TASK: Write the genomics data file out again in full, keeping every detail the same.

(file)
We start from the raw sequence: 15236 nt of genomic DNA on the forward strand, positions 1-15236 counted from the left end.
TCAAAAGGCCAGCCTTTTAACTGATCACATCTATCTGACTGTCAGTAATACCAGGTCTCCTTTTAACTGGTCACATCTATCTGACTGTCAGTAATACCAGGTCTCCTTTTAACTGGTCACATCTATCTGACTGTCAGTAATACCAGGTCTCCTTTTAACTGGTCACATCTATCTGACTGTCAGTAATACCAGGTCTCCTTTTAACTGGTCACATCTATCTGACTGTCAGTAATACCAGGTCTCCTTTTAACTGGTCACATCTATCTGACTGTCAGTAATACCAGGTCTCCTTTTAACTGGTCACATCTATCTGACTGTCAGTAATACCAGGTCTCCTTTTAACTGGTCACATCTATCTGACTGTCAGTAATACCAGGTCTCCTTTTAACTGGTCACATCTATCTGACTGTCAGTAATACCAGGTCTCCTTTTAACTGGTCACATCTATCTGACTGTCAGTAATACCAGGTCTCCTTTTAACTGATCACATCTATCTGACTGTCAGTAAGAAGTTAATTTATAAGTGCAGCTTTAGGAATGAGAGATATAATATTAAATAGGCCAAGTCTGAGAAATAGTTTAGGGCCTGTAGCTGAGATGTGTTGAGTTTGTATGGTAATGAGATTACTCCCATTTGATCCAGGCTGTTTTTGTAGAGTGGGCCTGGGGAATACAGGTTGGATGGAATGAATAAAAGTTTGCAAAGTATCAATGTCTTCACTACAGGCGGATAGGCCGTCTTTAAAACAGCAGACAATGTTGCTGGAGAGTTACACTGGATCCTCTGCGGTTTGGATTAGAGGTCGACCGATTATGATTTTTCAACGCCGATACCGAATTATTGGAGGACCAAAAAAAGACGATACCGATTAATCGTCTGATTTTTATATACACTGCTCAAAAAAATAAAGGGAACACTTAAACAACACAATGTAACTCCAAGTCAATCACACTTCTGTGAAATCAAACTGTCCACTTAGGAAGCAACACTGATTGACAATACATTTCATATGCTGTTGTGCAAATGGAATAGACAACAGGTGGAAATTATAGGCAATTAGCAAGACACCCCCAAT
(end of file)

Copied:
We start from the raw sequence: 15236 nt of genomic DNA on the forward strand, positions 1-15236 counted from the left end.
TCAAAAGGCCAGCCTTTTAACTGATCACATCTATCTGACTGTCAGTAATACCAGGTCTCCTTTTAACTGGTCACATCTATCTGACTGTCAGTAATACCAGGTCTCCTTTTAACTGGTCACATCTATCTGACTGTCAGTAATACCAGGTCTCCTTTTAACTGGTCACATCTATCTGACTGTCAGTAATACCAGGTCTCCTTTTAACTGGTCACATCTATCTGACTGTCAGTAATACCAGGTCTCCTTTTAACTGGTCACATCTATCTGACTGTCAGTAATACCAGGTCTCCTTTTAACTGGTCACATCTATCTGACTGTCAGTAATACCAGGTCTCCTTTTAACTGGTCACATCTATCTGACTGTCAGTAATACCAGGTCTCCTTTTAACTGGTCACATCTATCTGACTGTCAGTAATACCAGGTCTCCTTTTAACTGGTCACATCTATCTGACTGTCAGTAATACCAGGTCTCCTTTTAACTGATCACATCTATCTGACTGTCAGTAAGAAGTTAATTTATAAGTGCAGCTTTAGGAATGAGAGATATAATATTAAATAGGCCAAGTCTGAGAAATAGTTTAGGGCCTGTAGCTGAGATGTGTTGAGTTTGTATGGTAATGAGATTACTCCCATTTGATCCAGGCTGTTTTTGTAGAGTGGGCCTGGGGAATACAGGTTGGATGGAATGAATAAAAGTTTGCAAAGTATCAATGTCTTCACTACAGGCGGATAGGCCGTCTTTAAAACAGCAGACAATGTTGCTGGAGAGTTACACTGGATCCTCTGCGGTTTGGATTAGAGGTCGACCGATTATGATTTTTCAACGCCGATACCGAATTATTGGAGGACCAAAAAAAGACGATACCGATTAATCGTCTGATTTTTATATACACTGCTCAAAAAAATAAAGGGAACACTTAAACAACACAATGTAACTCCAAGTCAATCACACTTCTGTGAAATCAAACTGTCCACTTAGGAAGCAACACTGATTGACAATACATTTCATATGCTGTTGTGCAAATGGAATAGACAACAGGTGGAAATTATAGGCAATTAGCAAGACACCCCCAAT